The de-centralisation of adult entertainment has broken down a lot of the malign power within the industry’s hire market. Continue reading The De-Centralisation of the Adult Industry: Part 2

Is Flickr Guilty of ‘Freemium Extortion’?

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The clock is ticking for non-subscribing users of Flickr…

If you hit the Flickr Help Forum, you’ll currently find a thread of well over 8,000 posts relating to what some are describing as a blackmail scheme. Many of the comments do defend Flickr, although the defensive comments mainly come from a handful of supporters who post intensively. Whether that passes as credible support is open to debate, but there’s no doubt that a drastic policy change, announced by Flickr at the beginning of last November, has upset a lot of people. Have we really witnessed an extortion plot?…

WHAT HAPPENED AT FLICKR?

In May 2013, the then Flickr owners Yahoo scrapped a 300MB per month image upload limit for users with free accounts, and set an astronomical new maximum upload capacity of 1TB. Users with free accounts were told, at this point, that the new storage capacity was free to the photographer, and funded by the advertiser. No buts, no untils; that’s what they were told.

In spring 2018, SmugMug bought Flickr, expressing an intention to continue running the platform without significant change.

In November 2018, SmugMug U-turned on their previous assertion, warning that from January 2019, free Flickr accounts would have their maximum capacity limited to 1,000 photos in total, and threatening to delete all excess images after 5th February 2019.

In summary, users with free Flickr accounts were encouraged to upload a vast quantity of images on the basis that they would not have to pay, and then, after many had made major commitments to Flickr, they were told their work would be deleted if they did not pay. There isn’t even a way to put a positive spin on it. Continue reading Is Flickr Guilty of ‘Freemium Extortion’?

Retweet-Begging: The Bad, The Ugly And The Positively Grotesque

Retweet-Begging

If social media has served any profound purpose, it’s been to reveal just how phenomenally selfish we are, and how manipulative we can become in our quest to be the centre of attention.

If we’re not publicly screwing over our best friend and flushing our own dignity down the toilet in the hope of a single Like from a low-end celeb who doubtless hates our grovelling, servile guts, we’re trying to use other people’s traumas as a means to put ourselves in the spotlight. If, by the end of a social media thread, we haven’t placed ourselves right at the epicentre of the issue at hand, we’ve failed. And it just wouldn’t be a poverty thread if an affluent influencer didn’t wade in with a ‘quote-tweet’, claming to have had a desperately frugal childhood.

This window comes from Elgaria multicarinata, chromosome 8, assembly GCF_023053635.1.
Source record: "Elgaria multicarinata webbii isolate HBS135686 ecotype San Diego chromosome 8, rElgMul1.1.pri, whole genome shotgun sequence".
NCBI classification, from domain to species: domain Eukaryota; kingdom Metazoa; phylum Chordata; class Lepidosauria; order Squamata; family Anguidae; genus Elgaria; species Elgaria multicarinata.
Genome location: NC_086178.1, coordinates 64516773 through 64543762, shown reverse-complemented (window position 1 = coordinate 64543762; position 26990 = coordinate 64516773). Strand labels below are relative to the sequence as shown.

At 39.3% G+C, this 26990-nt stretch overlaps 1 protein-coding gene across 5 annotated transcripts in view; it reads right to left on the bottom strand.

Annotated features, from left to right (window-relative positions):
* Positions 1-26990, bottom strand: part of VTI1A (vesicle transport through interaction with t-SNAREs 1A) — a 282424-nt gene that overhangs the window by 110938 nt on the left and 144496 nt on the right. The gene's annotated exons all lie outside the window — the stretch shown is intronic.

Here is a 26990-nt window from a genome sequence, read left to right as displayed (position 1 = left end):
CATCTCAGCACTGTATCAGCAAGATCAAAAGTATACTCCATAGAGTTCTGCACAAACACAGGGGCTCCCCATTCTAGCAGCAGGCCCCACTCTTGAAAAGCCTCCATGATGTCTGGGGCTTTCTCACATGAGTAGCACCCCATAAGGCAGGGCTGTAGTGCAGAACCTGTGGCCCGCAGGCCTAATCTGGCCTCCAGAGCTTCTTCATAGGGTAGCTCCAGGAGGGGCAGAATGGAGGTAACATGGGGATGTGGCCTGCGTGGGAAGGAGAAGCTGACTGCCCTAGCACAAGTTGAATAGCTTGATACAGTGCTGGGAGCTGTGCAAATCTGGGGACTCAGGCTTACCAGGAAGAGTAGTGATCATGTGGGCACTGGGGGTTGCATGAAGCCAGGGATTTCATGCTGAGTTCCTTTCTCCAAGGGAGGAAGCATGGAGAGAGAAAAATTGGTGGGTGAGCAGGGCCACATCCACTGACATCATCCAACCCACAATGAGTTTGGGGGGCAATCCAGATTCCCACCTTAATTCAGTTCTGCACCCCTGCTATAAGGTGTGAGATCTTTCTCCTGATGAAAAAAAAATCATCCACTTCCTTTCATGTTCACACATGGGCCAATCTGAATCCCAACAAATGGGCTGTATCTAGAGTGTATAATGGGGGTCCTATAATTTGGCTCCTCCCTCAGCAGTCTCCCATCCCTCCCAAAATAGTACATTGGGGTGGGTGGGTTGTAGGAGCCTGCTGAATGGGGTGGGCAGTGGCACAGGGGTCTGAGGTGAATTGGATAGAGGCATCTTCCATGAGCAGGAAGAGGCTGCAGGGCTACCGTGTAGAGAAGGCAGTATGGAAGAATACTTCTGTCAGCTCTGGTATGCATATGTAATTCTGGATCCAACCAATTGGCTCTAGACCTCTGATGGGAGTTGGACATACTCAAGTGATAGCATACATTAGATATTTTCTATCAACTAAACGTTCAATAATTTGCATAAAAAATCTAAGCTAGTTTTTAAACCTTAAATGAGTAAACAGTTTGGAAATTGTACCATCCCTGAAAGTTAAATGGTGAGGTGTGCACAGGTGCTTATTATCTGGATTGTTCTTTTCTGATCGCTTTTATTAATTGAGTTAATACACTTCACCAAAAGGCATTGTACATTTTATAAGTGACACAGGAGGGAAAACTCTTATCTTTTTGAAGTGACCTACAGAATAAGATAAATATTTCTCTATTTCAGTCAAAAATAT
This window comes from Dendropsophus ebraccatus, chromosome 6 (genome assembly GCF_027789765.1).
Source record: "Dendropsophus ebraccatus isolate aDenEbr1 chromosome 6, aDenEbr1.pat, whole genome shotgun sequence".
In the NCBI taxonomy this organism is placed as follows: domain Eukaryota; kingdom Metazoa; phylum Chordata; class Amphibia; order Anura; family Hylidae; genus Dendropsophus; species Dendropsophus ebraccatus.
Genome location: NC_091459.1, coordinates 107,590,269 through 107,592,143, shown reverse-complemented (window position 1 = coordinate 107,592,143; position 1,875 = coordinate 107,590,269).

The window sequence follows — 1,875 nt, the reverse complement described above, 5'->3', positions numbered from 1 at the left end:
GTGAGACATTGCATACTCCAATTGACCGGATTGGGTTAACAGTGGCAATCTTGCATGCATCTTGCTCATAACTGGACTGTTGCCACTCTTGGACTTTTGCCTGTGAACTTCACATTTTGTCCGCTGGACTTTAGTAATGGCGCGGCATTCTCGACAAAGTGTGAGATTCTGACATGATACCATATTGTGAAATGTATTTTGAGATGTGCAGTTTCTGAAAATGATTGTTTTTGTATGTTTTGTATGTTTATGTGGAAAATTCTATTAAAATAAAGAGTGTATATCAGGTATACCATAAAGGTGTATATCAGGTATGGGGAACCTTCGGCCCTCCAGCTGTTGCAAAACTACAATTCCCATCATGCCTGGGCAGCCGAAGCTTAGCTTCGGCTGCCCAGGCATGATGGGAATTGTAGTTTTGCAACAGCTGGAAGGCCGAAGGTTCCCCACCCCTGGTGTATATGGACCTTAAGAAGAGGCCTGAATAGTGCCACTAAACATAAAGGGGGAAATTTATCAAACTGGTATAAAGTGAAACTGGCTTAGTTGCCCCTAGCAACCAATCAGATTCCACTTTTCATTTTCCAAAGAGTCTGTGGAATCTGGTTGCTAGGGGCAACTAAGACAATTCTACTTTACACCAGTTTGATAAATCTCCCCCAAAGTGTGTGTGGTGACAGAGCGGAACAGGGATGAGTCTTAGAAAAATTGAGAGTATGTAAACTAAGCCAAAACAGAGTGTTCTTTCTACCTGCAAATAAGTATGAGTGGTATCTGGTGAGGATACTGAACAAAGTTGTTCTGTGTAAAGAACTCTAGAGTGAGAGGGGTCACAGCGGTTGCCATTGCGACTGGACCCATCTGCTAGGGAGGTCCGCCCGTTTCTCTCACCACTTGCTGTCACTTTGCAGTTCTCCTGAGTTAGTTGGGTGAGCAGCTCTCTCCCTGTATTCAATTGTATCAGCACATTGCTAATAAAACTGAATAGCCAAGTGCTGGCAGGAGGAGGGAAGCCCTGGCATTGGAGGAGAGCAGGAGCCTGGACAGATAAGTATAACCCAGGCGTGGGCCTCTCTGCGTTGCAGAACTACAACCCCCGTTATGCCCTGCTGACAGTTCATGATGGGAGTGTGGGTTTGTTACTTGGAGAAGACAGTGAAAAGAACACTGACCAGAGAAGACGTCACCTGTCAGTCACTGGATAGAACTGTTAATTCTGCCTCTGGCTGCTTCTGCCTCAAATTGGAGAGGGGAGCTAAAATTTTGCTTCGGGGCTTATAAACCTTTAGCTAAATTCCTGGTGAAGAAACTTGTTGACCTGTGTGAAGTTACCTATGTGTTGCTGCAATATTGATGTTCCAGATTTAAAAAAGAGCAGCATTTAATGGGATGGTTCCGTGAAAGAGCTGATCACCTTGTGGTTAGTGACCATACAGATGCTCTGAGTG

Just like real life, social media is all about status, and on Twitter, status was traditionally measured by a user’s Followers total. However, it’s become increasingly well recognised that the Twitter Followers total is close to meaningless as a yardstick of status or influence. Using follow-management apps, it’s easy to churn up a Followers total of 100,000 or more, virtually none of whom will ever pay the remotest bit of attention. Continue reading Retweet-Begging: The Bad, The Ugly And The Positively Grotesque

How To Avoid Losing Arguments on Twitter: 12 Modern Strategies

Twitter argument strategies

Never has success in an online argument had less to do with who’s right, and who’s wrong. Indeed, many great debaters would privately maintain that there is no right or wrong. Only good or bad debating strategy. And the debating strategies of Web 2.0 can be a far cry from the exchanges we were witnessing just ten years ago.

Online debating has evolved into a dirty, psychological war, and nowhere is the modern toolkit of dirty debating better showcased than on Twitter. For this post I’ve identified twelve strategies commonly used by Twitter’s big hitters. Here they are, in the manifesto of the professional, and not so professional, Twitter debater… Continue reading How To Avoid Losing Arguments on Twitter: 12 Modern Strategies